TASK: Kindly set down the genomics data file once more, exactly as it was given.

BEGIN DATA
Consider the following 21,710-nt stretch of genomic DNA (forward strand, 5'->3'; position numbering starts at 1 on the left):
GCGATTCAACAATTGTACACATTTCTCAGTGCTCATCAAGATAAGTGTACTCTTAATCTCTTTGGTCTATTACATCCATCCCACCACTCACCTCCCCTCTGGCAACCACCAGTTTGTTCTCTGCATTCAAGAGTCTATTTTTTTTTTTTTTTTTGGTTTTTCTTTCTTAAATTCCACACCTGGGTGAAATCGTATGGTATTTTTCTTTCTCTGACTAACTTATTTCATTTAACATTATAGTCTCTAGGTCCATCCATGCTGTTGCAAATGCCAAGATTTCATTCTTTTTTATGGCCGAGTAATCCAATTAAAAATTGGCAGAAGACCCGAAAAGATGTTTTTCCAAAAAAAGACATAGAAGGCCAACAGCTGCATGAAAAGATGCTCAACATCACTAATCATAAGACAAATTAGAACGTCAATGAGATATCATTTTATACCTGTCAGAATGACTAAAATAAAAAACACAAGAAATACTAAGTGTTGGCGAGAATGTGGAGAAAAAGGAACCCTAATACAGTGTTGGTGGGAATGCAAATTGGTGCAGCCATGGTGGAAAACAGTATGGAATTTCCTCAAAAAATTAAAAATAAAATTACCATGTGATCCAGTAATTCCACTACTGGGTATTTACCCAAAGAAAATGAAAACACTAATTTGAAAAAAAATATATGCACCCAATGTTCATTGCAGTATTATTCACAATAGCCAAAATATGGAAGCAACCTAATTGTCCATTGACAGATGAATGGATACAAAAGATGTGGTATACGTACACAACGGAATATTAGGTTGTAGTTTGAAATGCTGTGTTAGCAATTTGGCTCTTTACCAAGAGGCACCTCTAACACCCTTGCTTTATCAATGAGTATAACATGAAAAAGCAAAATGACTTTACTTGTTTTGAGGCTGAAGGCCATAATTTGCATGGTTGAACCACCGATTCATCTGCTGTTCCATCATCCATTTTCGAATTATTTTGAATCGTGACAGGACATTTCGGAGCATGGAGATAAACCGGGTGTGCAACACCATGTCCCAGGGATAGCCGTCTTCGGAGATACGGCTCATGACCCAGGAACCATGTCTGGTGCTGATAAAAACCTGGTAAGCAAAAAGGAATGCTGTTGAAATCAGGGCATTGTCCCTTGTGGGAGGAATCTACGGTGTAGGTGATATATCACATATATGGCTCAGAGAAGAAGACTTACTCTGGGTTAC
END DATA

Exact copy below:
Consider the following 21,710-nt stretch of genomic DNA (forward strand, 5'->3'; position numbering starts at 1 on the left):
GCGATTCAACAATTGTACACATTTCTCAGTGCTCATCAAGATAAGTGTACTCTTAATCTCTTTGGTCTATTACATCCATCCCACCACTCACCTCCCCTCTGGCAACCACCAGTTTGTTCTCTGCATTCAAGAGTCTATTTTTTTTTTTTTTTTTGGTTTTTCTTTCTTAAATTCCACACCTGGGTGAAATCGTATGGTATTTTTCTTTCTCTGACTAACTTATTTCATTTAACATTATAGTCTCTAGGTCCATCCATGCTGTTGCAAATGCCAAGATTTCATTCTTTTTTATGGCCGAGTAATCCAATTAAAAATTGGCAGAAGACCCGAAAAGATGTTTTTCCAAAAAAAGACATAGAAGGCCAACAGCTGCATGAAAAGATGCTCAACATCACTAATCATAAGACAAATTAGAACGTCAATGAGATATCATTTTATACCTGTCAGAATGACTAAAATAAAAAACACAAGAAATACTAAGTGTTGGCGAGAATGTGGAGAAAAAGGAACCCTAATACAGTGTTGGTGGGAATGCAAATTGGTGCAGCCATGGTGGAAAACAGTATGGAATTTCCTCAAAAAATTAAAAATAAAATTACCATGTGATCCAGTAATTCCACTACTGGGTATTTACCCAAAGAAAATGAAAACACTAATTTGAAAAAAAATATATGCACCCAATGTTCATTGCAGTATTATTCACAATAGCCAAAATATGGAAGCAACCTAATTGTCCATTGACAGATGAATGGATACAAAAGATGTGGTATACGTACACAACGGAATATTAGGTTGTAGTTTGAAATGCTGTGTTAGCAATTTGGCTCTTTACCAAGAGGCACCTCTAACACCCTTGCTTTATCAATGAGTATAACATGAAAAAGCAAAATGACTTTACTTGTTTTGAGGCTGAAGGCCATAATTTGCATGGTTGAACCACCGATTCATCTGCTGTTCCATCATCCATTTTCGAATTATTTTGAATCGTGACAGGACATTTCGGAGCATGGAGATAAACCGGGTGTGCAACACCATGTCCCAGGGATAGCCGTCTTCGGAGATACGGCTCATGACCCAGGAACCATGTCTGGTGCTGATAAAAACCTGGTAAGCAAAAAGGAATGCTGTTGAAATCAGGGCATTGTCCCTTGTGGGAGGAATCTACGGTGTAGGTGATATATCACATATATGGCTCAGAGAAGAAGACTTACTCTGGGTTAC